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Congress Considers Warning Labels for Web Sites


Here's a question. Have you ever surfed the Web and the Net, clicked on a Web site that turned out to be sexually explicit? Well, Congress is trying to help you avoid that.

It's considering legislation that would require commercial Web sites containing sexually explicit material to carry a warning label. That could make it easier for filtering software to block those pages. The bill could also force non- pornographic sites to make a tough choice - adopt a label, or risk a prison sentence.

NPR's Larry Abramson reports.

LARRY ABRAMSON: A number of studies indicate that young people frequently stumble across unwanted pornography on the Internet, graphic sexual images that they are not looking for. Montana Senator Conrad Burns says that's why he's attached this language to legislation moving through Congress.

CONRAD BURNS: IT requires, if you have sexually explicit material in your Web site, one way or the other, you have to put that on your homepage.

ABRAMSON: That warning label could come in the form of invisible meta text, data that tells filtering software this really is porn. The goal, according to Rachel Brand of the Justice Department, is to give parents more control.

RACHEL BRAND: The point is to allow parents to protect their children from exposure to pornography if they wish, without prohibiting any content from being posted on the Internet. So this proposal wouldn't affect the substance or the appearance of any Web site, but for anyone who chooses to use a filter on his or her computer, it would help ensure that the filters pick up pornographic sites.

ABRAMSON: Note that supporters say they're not trying to keep anything off the Internet. Nine years ago, the Supreme Court struck down a law intended to block salacious material from the Web. Congress tried again with the Child Online Protection Act, which would've made racy content available only to those who could prove they were adults. That law was challenged and is still in litigation.

Civil liberties groups blocked both of those laws from taking effect, and Leslie Harris, of the Center for Democracy and Technology says she'll fight this latest attempt as well.

LESLIE HARRIS: This is a label that would require everything from an artist selling online, to Victoria's Secret, to, you know, the most hard-core pornography, all to carry the same label.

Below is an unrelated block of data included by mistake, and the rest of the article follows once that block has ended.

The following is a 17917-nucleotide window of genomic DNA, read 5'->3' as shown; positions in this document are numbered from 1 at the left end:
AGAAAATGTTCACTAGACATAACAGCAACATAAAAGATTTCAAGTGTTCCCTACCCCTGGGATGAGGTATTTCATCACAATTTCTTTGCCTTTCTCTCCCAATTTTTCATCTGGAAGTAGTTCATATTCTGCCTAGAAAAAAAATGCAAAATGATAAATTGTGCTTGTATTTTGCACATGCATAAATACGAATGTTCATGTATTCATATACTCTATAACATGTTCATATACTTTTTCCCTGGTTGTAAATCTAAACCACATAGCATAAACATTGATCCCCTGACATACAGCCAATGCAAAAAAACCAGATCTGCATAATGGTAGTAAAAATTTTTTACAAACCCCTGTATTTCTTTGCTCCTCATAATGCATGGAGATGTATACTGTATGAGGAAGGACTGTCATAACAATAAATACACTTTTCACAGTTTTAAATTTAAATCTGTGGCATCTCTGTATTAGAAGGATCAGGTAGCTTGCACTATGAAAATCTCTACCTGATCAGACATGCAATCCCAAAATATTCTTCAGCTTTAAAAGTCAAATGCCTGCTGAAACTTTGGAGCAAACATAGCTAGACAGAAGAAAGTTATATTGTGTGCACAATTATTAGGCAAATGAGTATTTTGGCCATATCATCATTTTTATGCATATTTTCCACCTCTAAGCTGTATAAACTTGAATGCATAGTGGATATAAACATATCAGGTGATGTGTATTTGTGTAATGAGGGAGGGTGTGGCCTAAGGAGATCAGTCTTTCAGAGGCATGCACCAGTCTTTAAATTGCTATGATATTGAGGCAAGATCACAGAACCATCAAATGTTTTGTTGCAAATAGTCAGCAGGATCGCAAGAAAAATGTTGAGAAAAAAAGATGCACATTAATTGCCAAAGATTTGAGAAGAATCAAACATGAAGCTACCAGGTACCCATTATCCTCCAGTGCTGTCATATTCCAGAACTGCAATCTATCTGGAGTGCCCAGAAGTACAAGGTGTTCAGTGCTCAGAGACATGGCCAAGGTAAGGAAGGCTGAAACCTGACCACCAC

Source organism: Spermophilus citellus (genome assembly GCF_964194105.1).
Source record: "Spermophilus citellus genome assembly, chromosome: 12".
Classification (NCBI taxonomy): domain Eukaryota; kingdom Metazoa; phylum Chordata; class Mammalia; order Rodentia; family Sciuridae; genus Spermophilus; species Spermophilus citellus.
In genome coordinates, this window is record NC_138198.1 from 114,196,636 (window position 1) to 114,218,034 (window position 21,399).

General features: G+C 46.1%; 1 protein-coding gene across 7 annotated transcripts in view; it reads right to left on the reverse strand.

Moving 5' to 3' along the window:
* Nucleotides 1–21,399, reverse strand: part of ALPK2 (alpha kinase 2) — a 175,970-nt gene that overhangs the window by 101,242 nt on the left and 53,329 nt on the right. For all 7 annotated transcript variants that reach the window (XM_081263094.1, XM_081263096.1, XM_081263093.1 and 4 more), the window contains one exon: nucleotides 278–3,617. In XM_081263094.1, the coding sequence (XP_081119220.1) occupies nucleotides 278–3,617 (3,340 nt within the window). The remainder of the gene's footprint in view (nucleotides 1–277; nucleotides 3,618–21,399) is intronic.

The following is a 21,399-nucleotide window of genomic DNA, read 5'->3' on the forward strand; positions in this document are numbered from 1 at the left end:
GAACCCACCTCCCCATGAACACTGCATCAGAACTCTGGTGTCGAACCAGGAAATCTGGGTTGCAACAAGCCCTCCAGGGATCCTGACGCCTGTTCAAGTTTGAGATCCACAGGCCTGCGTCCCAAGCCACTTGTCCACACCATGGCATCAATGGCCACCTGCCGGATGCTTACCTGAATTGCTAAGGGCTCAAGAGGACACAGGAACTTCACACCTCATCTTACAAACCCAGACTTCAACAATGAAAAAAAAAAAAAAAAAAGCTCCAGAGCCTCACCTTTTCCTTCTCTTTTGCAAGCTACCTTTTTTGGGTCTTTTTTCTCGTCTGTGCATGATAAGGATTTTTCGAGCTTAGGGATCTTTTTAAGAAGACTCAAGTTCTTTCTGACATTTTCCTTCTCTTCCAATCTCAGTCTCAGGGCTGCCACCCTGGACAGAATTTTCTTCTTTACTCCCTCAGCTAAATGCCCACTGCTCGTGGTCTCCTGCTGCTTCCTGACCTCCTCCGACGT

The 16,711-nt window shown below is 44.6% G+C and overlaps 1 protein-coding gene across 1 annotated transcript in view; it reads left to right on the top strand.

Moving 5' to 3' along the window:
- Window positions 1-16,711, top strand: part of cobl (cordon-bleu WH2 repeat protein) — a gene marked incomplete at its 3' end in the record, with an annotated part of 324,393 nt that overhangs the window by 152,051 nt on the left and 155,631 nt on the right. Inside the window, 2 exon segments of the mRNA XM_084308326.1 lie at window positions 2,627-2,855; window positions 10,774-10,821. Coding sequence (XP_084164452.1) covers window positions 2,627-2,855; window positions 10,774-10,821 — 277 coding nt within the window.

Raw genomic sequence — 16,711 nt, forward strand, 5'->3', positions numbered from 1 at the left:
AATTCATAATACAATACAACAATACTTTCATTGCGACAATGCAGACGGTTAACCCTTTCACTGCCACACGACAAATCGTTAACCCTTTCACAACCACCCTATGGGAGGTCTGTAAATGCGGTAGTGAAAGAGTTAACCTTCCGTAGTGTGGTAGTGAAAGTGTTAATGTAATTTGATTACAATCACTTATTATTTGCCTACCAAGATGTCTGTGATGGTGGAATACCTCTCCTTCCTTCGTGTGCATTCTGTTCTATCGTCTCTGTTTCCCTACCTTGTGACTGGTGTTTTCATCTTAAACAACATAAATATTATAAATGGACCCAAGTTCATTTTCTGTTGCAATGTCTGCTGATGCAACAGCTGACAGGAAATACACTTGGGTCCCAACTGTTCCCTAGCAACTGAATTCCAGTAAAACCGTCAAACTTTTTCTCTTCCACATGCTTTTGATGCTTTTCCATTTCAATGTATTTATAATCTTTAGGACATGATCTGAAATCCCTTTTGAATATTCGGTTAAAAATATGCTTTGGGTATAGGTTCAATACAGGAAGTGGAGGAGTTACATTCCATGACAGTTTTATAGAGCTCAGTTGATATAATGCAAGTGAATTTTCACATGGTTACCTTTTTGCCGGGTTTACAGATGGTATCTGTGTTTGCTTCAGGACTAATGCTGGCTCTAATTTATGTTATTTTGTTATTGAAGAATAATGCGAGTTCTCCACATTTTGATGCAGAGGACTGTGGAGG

ABRAMSON: Opponents of those earlier laws said that Internet filtering software would protect users from unwanted porn. They argued that strict prohibitions on graphic online content were unconstitutional.

Now the government wants to give a boost to the filtering approach, but Leslie Harris says the government's experiment with mandatory filtering for TV viewers should serve as a caution.

HARRIS: This reminds me of the V-Chip, where we passed a law about exactly what the technology would be and exactly how we would address blocking content in the television context. And there has been no innovation in that space since.

ABRAMSON: Harris says this new requirement would create a terrible dilemma for safe sex sites, or for those that offer material posted by other people, such as social networking sites or auction sites. They would have to decide whether to carry a warning label or face potential criminal penalties the law would set down.

Senator Conrad Burns has some advice for those sites.

BURNS: Well, I would say that you better watch what you put on your Web site, what you advertise.

ABRAMSON: A 2003 law requiring labeling of explicit commercial e-mail messages has led to numerous fines and suits against spammers. But applying that standard to the World Wide Web will revive the debate over censorship online.

Larry Abramson, NPR News, Washington.


MONTAGNE: This is NPR News. Transcript provided by NPR, Copyright NPR.

Larry Abramson is NPR's National Security Correspondent. He covers the Pentagon, as well as issues relating to the thousands of vets returning home from the wars in Afghanistan and Iraq.